QA, QC & Testing

Global Markets

It's important to remember that a lot of products marketed today are sold in a multitude of markets globally. Where different conditions need to be considered in the functional testing process.

A product in one market may need to withstand high temperatures and humidity. Whilst in another market, the temperatures to withstand are near freezing or below, making the testing in extreme conditions a must in any testing program.

It is essential to test products for every market in which the product will be used

These extremes would be classed as bad data but more importantly what happens when ugly data is introduced. In this example, ugly data would include high temperatures and rapid changes to low temperatures and vice versa over a prolonged period.

This could cause the functions/components to fail. As an example the lights on the vehicle could be tested in extremes of temperature to see whether they still managed to function.

One particular car caused it's manufacturer some embarrassment, when parked cars simply started rolling down hill on their own accord when the temperatures were very low.

The cars caused an immense amount of damage, from rolling into houses, other vehicles and of course damage to themselves from the impact suffered.

Whilst the hand braking system had been tested, the manufacturer had failed to consider abnormal conditions where the outside temperature was lower than tested.

When the handbrake was applied, the braking mechanism would brake by using the front brake discs. Which when the car had been running would have become hotter and as a consequence would have expanded slightly.

When the car was parked and the handbrake was engaged the brake pads would engage the front discs. This would stop the car from rolling.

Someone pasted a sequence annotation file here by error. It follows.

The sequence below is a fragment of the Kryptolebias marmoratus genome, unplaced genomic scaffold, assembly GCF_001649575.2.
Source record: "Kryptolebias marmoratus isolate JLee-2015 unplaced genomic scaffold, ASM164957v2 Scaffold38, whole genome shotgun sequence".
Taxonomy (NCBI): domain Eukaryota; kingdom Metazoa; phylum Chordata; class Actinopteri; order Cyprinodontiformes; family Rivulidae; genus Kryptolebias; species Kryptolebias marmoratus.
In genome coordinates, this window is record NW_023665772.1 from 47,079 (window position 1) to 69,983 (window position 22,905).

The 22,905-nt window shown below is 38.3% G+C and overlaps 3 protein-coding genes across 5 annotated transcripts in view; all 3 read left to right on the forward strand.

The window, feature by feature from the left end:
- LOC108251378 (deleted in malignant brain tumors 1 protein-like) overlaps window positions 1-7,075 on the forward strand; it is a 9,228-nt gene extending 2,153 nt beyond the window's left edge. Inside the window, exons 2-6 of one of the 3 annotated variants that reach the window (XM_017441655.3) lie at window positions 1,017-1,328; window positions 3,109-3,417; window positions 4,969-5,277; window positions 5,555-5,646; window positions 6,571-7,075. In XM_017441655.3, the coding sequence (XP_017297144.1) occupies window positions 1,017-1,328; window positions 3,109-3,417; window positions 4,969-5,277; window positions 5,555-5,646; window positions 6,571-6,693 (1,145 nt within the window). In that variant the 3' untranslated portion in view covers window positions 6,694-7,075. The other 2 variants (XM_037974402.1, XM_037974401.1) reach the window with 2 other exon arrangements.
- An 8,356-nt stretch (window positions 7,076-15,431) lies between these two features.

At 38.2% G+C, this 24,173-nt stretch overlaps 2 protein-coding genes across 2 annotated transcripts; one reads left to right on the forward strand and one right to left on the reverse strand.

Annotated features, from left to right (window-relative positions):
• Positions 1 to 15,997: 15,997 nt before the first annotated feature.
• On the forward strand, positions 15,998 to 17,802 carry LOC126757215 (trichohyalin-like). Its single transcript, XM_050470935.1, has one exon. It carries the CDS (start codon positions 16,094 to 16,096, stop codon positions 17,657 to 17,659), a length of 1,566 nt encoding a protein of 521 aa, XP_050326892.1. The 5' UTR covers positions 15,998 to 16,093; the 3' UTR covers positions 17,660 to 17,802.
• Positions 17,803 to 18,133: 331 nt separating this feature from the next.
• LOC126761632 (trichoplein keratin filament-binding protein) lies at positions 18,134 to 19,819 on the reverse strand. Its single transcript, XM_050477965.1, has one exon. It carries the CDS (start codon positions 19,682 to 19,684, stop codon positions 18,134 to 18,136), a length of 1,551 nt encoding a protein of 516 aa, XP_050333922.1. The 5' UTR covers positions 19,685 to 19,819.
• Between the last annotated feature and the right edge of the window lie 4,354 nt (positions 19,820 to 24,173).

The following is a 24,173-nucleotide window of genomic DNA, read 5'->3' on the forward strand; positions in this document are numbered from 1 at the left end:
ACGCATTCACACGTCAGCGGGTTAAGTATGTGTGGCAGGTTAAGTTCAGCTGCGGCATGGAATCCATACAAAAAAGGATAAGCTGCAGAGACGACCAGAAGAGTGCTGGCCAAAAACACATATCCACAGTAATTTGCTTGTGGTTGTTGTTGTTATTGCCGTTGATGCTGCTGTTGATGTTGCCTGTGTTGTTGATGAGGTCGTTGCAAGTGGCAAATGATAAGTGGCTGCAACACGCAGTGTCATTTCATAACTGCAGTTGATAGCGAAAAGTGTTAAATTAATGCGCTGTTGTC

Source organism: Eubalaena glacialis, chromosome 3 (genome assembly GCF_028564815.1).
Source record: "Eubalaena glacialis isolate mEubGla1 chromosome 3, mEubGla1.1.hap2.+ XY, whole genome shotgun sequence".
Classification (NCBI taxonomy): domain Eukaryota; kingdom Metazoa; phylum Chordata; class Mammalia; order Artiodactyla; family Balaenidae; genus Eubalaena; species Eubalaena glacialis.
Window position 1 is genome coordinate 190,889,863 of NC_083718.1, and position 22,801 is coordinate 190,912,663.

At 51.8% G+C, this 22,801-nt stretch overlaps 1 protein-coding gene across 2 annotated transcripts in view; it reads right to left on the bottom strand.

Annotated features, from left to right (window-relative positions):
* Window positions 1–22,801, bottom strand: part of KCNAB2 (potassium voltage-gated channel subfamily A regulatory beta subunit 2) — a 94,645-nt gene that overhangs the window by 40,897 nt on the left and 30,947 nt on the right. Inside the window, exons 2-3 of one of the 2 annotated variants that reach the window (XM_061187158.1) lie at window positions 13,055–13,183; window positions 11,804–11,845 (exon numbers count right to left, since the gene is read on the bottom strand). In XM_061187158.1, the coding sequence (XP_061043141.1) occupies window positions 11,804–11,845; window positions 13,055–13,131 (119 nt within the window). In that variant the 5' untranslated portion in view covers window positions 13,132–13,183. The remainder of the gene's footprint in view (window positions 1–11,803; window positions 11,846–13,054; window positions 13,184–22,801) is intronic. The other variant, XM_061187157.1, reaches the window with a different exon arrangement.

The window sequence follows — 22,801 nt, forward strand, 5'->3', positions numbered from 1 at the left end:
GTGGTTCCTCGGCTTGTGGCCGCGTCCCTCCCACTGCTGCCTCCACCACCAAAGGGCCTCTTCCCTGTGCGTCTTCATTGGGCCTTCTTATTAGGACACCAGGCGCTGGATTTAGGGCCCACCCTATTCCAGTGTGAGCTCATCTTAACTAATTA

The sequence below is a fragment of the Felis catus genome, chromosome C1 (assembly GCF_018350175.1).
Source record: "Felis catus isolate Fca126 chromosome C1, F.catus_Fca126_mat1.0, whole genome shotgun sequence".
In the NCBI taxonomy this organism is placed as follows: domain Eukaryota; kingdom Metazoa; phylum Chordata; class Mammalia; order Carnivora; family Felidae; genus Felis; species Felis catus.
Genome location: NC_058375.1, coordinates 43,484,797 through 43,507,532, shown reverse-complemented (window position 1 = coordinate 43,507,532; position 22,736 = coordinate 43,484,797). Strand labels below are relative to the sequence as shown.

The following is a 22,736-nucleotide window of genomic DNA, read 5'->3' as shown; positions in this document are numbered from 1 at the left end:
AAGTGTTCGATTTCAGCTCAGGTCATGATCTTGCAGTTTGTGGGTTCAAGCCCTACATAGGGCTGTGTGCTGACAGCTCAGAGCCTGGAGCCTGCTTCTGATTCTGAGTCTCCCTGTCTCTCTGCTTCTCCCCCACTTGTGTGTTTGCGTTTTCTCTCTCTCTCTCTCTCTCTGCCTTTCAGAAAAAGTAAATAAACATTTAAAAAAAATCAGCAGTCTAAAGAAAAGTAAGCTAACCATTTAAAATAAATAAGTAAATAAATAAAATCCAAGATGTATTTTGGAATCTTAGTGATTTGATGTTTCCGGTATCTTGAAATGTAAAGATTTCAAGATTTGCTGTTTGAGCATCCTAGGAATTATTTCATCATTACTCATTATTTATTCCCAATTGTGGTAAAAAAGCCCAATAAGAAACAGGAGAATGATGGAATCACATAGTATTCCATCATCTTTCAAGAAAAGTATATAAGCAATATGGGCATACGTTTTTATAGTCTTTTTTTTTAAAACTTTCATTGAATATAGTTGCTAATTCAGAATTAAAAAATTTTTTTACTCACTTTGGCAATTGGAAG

However as the discs cooled down, they began to contract and in extreme colder temperatures the level to which they contracted meant that the grip from the brake pads to the discs, lessened causing the cars to roll.

The extreme coldness of the temperature would have been classed as ugly data. Data which the discs and brake pads were not designed to handle.

As a consequence the manufacturer had to eventually compensate for the damage caused by the cars rolling out of control and rectify the hand brake system design.

When a new design of commercial plane is released there are certain tests that a plane must undergo to ensure that it meets the air safety requirements set out by the Federal Aviation Administration (FAA).

Whilst the standard, good data and it's bad data counterparts are used to determine the satisfactory level of functionality of the components within the airplane, there is one test where ugly data is introduced that really catches the eye.

This test is called the tail strike test, where the plane takes off at a sharper than normal angle causing the rear of the plane to strike the ground. This causes damage to the rear of the plane and the tail.

The testers then measure the functionality of the plane, as with the good and bad data tests whilst the plane is in the air and then when it lands. If a plane does not perform as expected, that is, it can't fly or land with the moderate tail strike damage, then the plane model will not receive it's airworthiness certificate.

This test is not done on all planes, as this would simply not be practical. This is due to the fact that the planes would be damaged, therefore this test is only done to the initial plane or planes released.

It can be difficult to determine how much testing is required. The next section focuses on determining the level of testing required.


 • The abnormal conditions include applying bad and ugly data.

 • Testing under abnormal conditions includes using a product under conditions which it was not designed for.

 • Testing under abnormal conditions is necessary to ensure that a product can meet different global demands.